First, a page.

Interventions in Existing Homes
Would there be ways of adapting Arakawa and Gins's architectural procedures to already existing houses or apartments? If the creation of an architectural surround with their necessary qualities always demands completely new construction, this limits their possible impact and puts their ideas at the mercy of too many external forces and institutions and funding sources. Could some of the qualities of their new constructions be inserted into already built environments? (1)
Imagine, for instance, rugs that have patterns and bumps that would accomplish some of the disorientation and reorientation found in their more three-dimensional creations.
Imagine color patterns and textures on walls and floors and ceiling, perhaps duplicating some of the effects from the Bioscleave House where color and texture rotate about from room to room.
Imagine furniture that refuses to sit quietly in the background, or that forces walking routes through a suburban living room to twist or use ramps.
Imagine mirrors and colors and inserted curtains reconfiguring spaces that cannot be rebuilt, so horizons and landing sites become problematical even in rooms that remain rectangular and flat-floored.
Imagine a "kit" that allows you to add a room to your house as you would add on a sunporch, but this room is like one of the rooms at the Bioscleave House.
Besides providing income for larger projects, such add-ons could echo the effects of Arakawa and Gins' total new constructions. People might learn and change. New social norms might develop.
How might such a partial intervention do its work? We can refer to the Mechanism of Meaning series of panels, since these were not total architectural surrounds but were pieces of art that tried to escape their status as isolated works hanging on the wall.
Panel 7.3 of the Mechanism of Meaning (2) states that "a line is a crack." That is the hope that the kind of interventions and additions I am suggesting would embody. That they would crack open the familiar environment, the habituated architectural surround. A line in the rug, or the edge of a mirror or a color boundary might function as a disorienting and ambiguous crack, both in the invisible line isolating art works and in the fabric of daily life.
Panel 3.1 states that "everything is ambiguous as well as the judgment that something is ambiguous. As soon as any fact is presented, ambiguity appears as the zone of alternate possibilities." Phenomenology from Husserl (3) to today has insisted that for anything to be presented as meaningful if must appear against a "horizon" of related possibilities. The pen on the desk is meaningful because there are possible uses of the pen which are present in our habitual taking up the pen as part of a familiar world. We could read panel 3.1 as reminding us of this fact.
However, the point the panel is making is stronger. For besides the habitual set of possible uses for the pen there are wilder, stranger uses and non-uses and challenges that crack open the whole familiar scheme of writing and using writing instruments. And there is no sharp division between the customary and the wilder possibilities.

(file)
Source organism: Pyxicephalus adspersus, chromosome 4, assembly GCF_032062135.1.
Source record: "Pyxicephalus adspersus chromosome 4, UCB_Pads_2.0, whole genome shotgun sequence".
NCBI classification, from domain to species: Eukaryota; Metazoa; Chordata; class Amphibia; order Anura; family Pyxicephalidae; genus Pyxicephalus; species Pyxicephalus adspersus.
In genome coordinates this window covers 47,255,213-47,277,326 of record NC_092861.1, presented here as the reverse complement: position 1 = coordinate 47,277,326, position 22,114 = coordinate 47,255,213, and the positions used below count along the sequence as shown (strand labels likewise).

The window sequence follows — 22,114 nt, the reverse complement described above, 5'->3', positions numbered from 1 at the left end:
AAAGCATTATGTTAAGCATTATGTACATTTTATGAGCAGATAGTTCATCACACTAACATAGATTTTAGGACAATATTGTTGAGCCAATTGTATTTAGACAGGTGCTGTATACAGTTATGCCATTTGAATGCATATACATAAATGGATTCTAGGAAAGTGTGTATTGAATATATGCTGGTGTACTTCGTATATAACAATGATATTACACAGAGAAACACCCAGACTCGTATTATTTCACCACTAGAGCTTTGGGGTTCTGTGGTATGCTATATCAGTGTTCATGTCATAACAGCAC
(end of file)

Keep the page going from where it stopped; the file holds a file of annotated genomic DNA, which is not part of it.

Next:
Arakawa and Gins are trying to force us to be more self-conscious and precise about locating and moving our body in a space which has cracked open and become ambiguous. The "horizon" metaphor from phenomenology becomes perversely appropriate when their architectural surrounds refuse to offer a single unambiguous perceptual horizon for orienting bodily and movement.
Could such partial interventions accomplish anything of what Arakawa and Gins are hoping to accomplish in their total constructions? Partial interventions in existing spaces would not have a total effect, but they might piece together a challenge that plays against the ordinary habits of using a room and its furniture, suggesting new ways of holding one's body and organizing perceptual landing sites.
The problem of making an intervention into an ordinary room returns us to the problem of escaping the museum. In order to succeed such interventions would have to be more than artworks hanging quietly on the wall or lying demurely on the floor. They would have to crack open the subtle borders that frame an artwork as different from ordinary life. The resident in the house or apartment would have to avoid taking up an attitude of contemplative distance. One way to force this would to be intrusive, something you could trip over, something you can't avoid looking at, something you have to detour around or sit awkwardly on or readjust your body to pass by.
Suggesting such interventions must seem pallid reformism instead of the total revolution that Arakawa and Gins propose. Yet if an uncompromising demand for total rebuilding and new construction makes their only alternatives "total rebuilding or nothing," the powers that be and the economy that is will almost surely decide for "nothing."
On the other hand, there is the danger that if they were multiplied and sold as products, such interventions might get commodified into a "style" subject to fads rather than an attempt to change bodies and lives. Is there an escape from that trap?